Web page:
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DHS to perform ‘Little Shop’

The cast of “Little Shop of Horrors” surrounds Seymour and Audrey during rehearsal on Friday afternoon.

Photo by Jolene Guzman
The cast of “Little Shop of Horrors” surrounds Seymour and Audrey during rehearsal on Friday afternoon.



DALLAS — Thankfully August’s total solar eclipse didn’t bring us anything like Audrey II.

New York City “Skid Row” neighborhood residents aren’t as lucky.

Showtime!

What: Dallas High School presents the musical “Little Shop of Horrors.”

When: Wednesday (today) through Saturday at 7 p.m. and Sunday at 2 p.m.

Where: Bollman Auditorium, 1250 SE Holman Ave., Dallas.

Admission: Tickets are $6 at the door or online for $5 at: https://goo.gl/kH...">https://goo.gl/kH....

Audrey II, a wholly different kind of Venus fly trap plant, arrives during a full solar eclipse. Shy and nerdy Seymour Krelborn, an employee at Mushnick’s Skid Row Florist, discovers the mysterious plant. Soon, he finds the grim truth about what the plant needs to grow: Blood, preferably human.

Dallas High School stages “Little Shop of Horrors” and its timely themes starting Wednesday (today) through Sunday.

photo

Seymour and Audrey talk at Mushnick's Skid Row Florist during rehearsal on Friday.

The show kicks off Dallas High School theater’s100th season, which director Blair Cromwell decided to begin a few weeks early this year to bring the creepy musical to audiences before Halloween.

Cromwell said the timing with the eclipse in August made putting on the show too much to resist.

“I thought, wouldn’t that be fun?” Cromwell said.

Dylan Bauman, who plays Seymour, said the musical is fun — and like nothing he’s ever starred in before.

“I’m interacting with a plant through the entire story. I’m singing to a plant and at first, it’s something that’s kind of weird to do,” he said. “You talk to a person, or you talk to an audience, but this time you are talking to a puppet. In that sense it’s been a new experience, so in that sense it’s a cool thing that we got to do.”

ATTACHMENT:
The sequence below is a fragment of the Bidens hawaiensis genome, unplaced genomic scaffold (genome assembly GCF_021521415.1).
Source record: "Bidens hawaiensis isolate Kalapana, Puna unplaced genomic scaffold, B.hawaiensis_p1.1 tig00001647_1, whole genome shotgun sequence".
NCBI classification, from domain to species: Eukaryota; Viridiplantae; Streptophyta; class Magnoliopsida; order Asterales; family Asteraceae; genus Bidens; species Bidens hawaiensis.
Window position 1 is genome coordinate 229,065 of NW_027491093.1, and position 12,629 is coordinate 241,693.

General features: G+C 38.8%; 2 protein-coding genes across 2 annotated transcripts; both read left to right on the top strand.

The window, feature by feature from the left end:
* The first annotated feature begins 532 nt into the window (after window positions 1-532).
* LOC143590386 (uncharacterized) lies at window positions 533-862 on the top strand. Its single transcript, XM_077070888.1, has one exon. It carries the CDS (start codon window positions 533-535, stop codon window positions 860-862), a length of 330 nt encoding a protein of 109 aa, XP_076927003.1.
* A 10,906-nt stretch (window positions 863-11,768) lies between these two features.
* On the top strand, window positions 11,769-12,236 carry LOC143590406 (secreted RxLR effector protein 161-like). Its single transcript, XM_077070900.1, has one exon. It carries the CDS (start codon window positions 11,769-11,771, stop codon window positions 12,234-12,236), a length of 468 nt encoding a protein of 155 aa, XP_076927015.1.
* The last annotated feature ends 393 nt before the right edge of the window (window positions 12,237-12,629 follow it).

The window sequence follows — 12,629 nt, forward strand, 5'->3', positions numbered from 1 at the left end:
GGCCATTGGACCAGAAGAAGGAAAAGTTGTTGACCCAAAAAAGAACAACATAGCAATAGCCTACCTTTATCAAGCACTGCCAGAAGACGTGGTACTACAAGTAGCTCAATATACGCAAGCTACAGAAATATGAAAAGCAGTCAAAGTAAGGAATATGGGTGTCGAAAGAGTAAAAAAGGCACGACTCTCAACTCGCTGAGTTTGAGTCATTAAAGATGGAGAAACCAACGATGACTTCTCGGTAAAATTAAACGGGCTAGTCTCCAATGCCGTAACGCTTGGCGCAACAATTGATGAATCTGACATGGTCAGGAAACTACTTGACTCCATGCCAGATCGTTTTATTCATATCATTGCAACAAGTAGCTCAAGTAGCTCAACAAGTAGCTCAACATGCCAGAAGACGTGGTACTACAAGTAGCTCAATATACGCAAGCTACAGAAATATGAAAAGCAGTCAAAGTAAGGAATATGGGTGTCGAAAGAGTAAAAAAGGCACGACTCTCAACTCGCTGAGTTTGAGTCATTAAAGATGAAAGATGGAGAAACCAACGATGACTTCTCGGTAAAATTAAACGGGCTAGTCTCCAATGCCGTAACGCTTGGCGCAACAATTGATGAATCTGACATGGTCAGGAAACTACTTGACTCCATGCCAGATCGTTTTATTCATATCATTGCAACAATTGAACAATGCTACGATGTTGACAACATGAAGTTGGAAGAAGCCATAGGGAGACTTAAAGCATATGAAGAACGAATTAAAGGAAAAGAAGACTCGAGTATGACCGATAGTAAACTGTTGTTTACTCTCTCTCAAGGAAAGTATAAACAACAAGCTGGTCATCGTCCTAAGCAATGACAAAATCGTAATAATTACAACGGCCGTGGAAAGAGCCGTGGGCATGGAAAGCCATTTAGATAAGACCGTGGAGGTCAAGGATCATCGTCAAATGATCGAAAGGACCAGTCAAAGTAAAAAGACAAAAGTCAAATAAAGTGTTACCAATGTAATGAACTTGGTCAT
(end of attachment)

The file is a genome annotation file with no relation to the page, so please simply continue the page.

Making the plant’s interactions seem real is the responsibility of three cast members: Alex Fawcett and Isaac Monroe, the puppeteers who orchestrate Audrey II’s movements — and, uh, meals — and Grant Burton, who provides the plant’s booming voice.

Timing and chemistry, especially between Burton and Fawcett, is key to making Audrey II come to life.

“Just watching Alex, I know when to speed up and slow down based on his capacity for movement,” Burton said.

Fawcett, who can’t see Burton, said timing was difficult at first.

“It gets easier the more you run it,” said Fawcett, who works with both Audrey II puppets, “It’s fun and it’s a work out.”

Monroe helps with the larger Audrey II puppet that dominates the florist shop set. His role is smaller, but it’s just as essential.

“When people come through, I help them get eaten,” he said, meaning he helps pull them through the plant’s mouth.

Audrey II doesn’t start with whole humans. The clever plant builds up, encouraging Seymour to give it blood. Once he starts feeding it, it grows and begins to grant hapless Seymour’s wishes.

The cast likens the story to a modern-day Doctor Faustus, a story about a magician and alchemist who sold his soul to the devil. In Little Shop, Audrey II gifts Seymour the love of the plant’s namesake, Audrey, a fellow florist employee he’s long had feelings for.

“It goes from a situation that it’s an innocent plant that he’s feeding it a little bit of blood here and there and it’s bringing him all this fortune,” Bauman said. “All of sudden it starts speaking. (Seymour) is scared because a giant plant with teeth is talking to him and telling him to feed people to it.”

Seymour resists — at first — but soon he finds a suitable first victim. After that Audrey II becomes insatiable and an even more sinister plot is revealed.

“It brings him all the fortune in the world … but it comes at a great cost,” Bauman said.



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